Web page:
Most faults should take an experienced engineer no more than an hour to diagnose and then another hour to fit the parts if needed.

Again, as you move to the lower end of the market with perhaps less experienced engineers expect the time to diagnose and repair the issue to increase, especially if your boiler is more than 10 years old and they may have never seen it before.


All Heatsy boiler repair engineers have at least 5 years of experience in the heating industry.

Most of our boiler repairs come with an iron-clad 12-month guarantee.

We charge an initial diagnostics fee from £80+VAT and if any parts are needed, we’ll often be able to save you money by offering you the option of using reconditioned parts with a 12-month guarantee from the network of suppliers we’ve built up over time.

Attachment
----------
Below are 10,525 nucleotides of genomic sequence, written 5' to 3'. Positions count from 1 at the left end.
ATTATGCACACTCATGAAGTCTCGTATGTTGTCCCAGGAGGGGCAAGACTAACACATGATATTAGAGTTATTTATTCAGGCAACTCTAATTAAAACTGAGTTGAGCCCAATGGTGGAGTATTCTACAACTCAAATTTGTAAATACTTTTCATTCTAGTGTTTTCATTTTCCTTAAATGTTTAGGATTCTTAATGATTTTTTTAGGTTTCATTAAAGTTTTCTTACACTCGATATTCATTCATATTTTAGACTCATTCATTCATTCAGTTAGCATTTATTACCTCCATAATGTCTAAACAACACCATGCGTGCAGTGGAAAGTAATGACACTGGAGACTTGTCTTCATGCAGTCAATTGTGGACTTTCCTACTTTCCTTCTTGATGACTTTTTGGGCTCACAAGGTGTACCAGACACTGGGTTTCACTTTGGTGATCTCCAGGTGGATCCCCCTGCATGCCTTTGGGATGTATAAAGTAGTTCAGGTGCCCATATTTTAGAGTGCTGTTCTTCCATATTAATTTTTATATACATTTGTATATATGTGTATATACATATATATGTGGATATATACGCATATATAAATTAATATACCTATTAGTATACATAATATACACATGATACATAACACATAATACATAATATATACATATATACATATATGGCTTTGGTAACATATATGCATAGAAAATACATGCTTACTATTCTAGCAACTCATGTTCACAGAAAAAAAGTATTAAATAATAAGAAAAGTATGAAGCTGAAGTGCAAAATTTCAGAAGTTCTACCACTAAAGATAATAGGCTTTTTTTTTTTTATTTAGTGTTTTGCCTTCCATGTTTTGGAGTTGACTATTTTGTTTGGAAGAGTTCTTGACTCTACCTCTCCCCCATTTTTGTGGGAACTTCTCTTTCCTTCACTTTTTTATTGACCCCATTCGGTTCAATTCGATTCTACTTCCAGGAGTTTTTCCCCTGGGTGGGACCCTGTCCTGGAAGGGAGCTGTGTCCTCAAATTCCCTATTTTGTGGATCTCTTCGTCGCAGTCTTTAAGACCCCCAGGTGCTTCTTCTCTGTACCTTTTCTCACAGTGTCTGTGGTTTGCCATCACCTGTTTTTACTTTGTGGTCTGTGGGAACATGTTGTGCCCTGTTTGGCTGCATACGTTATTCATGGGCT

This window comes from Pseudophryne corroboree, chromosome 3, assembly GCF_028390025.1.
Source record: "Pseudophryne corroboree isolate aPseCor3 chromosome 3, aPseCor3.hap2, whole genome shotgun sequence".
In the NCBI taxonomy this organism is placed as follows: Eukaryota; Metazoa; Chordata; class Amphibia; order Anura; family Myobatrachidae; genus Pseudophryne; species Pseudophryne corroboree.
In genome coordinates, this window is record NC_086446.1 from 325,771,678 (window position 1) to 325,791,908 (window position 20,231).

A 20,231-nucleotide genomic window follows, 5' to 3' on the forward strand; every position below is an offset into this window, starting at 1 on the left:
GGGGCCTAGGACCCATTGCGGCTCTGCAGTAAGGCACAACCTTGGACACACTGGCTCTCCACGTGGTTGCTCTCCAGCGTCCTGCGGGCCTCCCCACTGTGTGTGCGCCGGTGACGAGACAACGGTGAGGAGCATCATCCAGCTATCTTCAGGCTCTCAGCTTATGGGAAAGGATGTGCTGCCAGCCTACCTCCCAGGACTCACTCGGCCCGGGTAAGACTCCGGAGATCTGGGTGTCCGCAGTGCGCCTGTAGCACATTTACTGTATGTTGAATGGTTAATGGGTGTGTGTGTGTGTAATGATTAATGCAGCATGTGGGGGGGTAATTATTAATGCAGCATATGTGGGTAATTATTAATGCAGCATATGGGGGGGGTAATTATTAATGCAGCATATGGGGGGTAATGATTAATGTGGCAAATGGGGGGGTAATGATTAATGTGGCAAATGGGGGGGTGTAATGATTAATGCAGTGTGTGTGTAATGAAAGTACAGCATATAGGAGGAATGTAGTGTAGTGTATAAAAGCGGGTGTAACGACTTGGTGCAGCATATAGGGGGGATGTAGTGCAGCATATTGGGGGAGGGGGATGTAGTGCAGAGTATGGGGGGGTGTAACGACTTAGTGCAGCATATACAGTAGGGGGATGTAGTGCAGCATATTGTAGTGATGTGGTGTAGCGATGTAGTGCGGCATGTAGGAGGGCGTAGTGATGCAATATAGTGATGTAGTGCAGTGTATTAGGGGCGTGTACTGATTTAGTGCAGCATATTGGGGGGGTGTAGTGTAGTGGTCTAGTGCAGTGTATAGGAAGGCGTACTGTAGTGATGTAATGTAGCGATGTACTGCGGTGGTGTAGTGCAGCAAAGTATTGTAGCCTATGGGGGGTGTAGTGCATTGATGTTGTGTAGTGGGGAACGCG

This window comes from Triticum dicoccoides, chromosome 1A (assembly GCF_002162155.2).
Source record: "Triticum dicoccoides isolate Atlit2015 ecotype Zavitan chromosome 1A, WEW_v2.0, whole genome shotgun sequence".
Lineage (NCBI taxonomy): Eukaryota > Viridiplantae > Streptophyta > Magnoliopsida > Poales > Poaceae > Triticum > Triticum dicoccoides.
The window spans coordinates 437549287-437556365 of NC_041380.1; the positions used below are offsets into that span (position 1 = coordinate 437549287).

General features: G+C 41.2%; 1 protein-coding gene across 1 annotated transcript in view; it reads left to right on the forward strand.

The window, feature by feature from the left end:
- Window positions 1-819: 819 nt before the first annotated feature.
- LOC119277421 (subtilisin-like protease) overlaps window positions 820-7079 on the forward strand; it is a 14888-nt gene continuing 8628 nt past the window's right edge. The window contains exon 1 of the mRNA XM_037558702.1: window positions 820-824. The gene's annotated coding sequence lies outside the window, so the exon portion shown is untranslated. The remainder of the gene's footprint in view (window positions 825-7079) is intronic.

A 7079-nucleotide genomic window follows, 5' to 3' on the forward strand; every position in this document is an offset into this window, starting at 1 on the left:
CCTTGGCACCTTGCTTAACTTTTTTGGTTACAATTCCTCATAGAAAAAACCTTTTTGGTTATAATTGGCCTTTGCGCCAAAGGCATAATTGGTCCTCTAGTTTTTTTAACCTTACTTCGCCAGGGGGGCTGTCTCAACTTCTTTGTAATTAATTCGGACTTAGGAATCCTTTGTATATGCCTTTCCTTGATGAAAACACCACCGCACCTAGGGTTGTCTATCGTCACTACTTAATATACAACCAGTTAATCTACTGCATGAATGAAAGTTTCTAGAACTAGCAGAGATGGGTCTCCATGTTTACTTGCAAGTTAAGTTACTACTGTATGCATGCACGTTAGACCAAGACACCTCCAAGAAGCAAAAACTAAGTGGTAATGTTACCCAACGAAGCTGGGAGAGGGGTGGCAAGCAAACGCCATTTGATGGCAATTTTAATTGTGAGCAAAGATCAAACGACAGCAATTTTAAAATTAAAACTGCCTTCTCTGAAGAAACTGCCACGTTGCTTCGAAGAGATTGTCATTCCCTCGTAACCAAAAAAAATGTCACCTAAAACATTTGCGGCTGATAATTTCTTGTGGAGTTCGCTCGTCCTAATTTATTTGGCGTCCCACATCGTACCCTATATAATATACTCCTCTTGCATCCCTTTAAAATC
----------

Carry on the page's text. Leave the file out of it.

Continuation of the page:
We offer a 24 hours a day, 7 days a week emergency boiler repair service to London and the home counties.

If you need your boiler or heating system repaired contact us now on:
0207 0999 035 or

Here at Heatsy we’re all about energy conservation and trying to waste as little as possible while simultaneously trying to get out as much as possible.

The question, Should I leave my heating on low all day? Is one which has been hotly debated through the ages. It’s right up there with life's most important and philosophical questions, why are we here? If a tree falls in the woods and no one is around to hear it does it make a sound? And of course, why did the chicken cross the road?

Just like these head scratchers the answer to, Should I leave my heating on low all day? Isn’t a straight forward yes or no, it depends.

Forget about the boiler and heating for now and let's focus on you and your lifestyle. If your home is empty for most of the day and you generally only use the heating for an hour in the morning and an hour in the evening then leaving the heating on all day is probably wasteful, if however, you have a house which is constantly full, people are always turning the heating up and down and the boiler is going on and off every few hours then it’s a bit more complicated.